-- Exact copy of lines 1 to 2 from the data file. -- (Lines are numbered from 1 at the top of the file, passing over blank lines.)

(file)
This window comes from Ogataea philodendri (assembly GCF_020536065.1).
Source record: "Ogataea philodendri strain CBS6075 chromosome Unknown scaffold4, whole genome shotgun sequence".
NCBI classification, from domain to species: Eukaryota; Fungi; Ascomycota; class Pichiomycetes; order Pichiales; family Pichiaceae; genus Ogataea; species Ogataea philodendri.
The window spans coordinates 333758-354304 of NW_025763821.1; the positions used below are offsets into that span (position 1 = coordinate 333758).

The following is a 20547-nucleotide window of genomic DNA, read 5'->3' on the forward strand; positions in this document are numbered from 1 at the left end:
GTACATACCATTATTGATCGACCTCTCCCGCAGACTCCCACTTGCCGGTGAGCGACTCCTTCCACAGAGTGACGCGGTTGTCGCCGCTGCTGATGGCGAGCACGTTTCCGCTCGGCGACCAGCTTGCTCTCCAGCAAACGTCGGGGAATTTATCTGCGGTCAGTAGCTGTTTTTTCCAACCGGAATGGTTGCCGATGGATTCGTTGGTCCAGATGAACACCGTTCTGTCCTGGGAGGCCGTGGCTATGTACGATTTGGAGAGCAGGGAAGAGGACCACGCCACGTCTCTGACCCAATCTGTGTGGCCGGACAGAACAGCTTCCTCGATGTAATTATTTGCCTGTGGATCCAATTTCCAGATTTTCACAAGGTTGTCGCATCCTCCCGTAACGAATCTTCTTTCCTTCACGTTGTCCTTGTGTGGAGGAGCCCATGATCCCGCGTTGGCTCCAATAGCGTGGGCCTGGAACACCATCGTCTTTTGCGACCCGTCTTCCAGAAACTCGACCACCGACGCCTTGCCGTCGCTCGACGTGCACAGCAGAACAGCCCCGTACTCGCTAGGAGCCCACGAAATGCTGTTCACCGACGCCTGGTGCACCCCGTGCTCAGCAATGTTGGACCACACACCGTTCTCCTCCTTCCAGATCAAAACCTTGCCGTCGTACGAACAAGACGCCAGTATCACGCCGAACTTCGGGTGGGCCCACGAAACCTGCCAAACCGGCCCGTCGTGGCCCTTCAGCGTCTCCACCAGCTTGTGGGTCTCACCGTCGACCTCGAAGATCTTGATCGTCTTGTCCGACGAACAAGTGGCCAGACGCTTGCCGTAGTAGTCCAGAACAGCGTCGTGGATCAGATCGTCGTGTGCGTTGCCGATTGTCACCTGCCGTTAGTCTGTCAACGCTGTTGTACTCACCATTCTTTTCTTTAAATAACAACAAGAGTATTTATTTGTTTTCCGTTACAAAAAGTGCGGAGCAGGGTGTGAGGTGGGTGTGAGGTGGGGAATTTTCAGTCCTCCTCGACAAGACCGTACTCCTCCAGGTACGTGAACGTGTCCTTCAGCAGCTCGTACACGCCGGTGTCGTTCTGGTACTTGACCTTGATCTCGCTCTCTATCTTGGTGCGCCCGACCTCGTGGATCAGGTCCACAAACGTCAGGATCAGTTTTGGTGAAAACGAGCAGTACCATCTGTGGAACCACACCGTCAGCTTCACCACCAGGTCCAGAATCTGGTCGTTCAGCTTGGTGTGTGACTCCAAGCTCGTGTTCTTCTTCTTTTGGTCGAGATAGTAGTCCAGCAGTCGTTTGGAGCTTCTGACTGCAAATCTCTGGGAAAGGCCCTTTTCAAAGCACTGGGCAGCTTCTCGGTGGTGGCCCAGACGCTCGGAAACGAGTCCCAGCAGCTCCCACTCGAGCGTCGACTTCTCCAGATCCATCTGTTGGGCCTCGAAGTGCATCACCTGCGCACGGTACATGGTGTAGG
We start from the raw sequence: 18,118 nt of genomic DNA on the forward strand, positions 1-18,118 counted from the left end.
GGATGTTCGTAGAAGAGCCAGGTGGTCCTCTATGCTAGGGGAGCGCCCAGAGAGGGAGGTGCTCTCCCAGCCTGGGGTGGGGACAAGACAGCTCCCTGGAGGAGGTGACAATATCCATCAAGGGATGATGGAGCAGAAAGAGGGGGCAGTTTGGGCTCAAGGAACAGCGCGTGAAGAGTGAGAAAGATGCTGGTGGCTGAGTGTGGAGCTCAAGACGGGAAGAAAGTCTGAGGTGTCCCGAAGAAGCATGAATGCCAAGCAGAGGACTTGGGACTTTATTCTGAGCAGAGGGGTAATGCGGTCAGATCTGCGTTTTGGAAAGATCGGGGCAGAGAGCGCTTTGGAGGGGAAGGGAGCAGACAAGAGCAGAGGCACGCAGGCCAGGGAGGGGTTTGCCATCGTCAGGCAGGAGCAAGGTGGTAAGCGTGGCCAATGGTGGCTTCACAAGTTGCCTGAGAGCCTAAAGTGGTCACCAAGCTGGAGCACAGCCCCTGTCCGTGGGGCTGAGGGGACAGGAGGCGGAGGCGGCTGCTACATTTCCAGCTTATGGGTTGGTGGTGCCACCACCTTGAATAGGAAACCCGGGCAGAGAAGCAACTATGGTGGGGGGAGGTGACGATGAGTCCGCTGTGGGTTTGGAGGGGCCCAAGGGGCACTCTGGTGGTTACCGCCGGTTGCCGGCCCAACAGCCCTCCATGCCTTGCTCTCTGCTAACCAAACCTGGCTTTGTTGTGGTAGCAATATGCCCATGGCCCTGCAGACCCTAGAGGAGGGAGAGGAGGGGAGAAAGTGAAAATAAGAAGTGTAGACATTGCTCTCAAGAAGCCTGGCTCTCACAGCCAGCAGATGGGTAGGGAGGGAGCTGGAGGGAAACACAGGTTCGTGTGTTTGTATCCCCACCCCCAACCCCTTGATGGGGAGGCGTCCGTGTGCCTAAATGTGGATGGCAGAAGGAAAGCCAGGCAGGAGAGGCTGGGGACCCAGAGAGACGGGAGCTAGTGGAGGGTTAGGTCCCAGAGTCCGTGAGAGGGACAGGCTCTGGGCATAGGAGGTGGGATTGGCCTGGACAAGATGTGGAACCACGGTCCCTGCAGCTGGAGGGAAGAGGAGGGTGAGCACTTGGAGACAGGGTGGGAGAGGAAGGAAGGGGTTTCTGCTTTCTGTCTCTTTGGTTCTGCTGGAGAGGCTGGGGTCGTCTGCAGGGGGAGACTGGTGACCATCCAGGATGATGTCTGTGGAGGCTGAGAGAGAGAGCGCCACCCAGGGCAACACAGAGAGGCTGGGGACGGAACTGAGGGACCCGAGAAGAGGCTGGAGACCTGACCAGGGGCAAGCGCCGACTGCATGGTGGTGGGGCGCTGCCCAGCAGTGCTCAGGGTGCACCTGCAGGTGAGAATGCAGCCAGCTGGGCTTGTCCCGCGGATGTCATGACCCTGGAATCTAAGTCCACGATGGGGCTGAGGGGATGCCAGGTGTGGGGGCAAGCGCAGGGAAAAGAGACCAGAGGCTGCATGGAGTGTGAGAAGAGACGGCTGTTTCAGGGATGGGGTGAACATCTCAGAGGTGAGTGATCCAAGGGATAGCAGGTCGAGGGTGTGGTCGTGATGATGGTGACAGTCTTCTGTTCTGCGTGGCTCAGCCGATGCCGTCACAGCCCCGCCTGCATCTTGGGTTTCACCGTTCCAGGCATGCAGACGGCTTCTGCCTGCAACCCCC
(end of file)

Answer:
This window comes from Ogataea philodendri (assembly GCF_020536065.1).
Source record: "Ogataea philodendri strain CBS6075 chromosome Unknown scaffold4, whole genome shotgun sequence".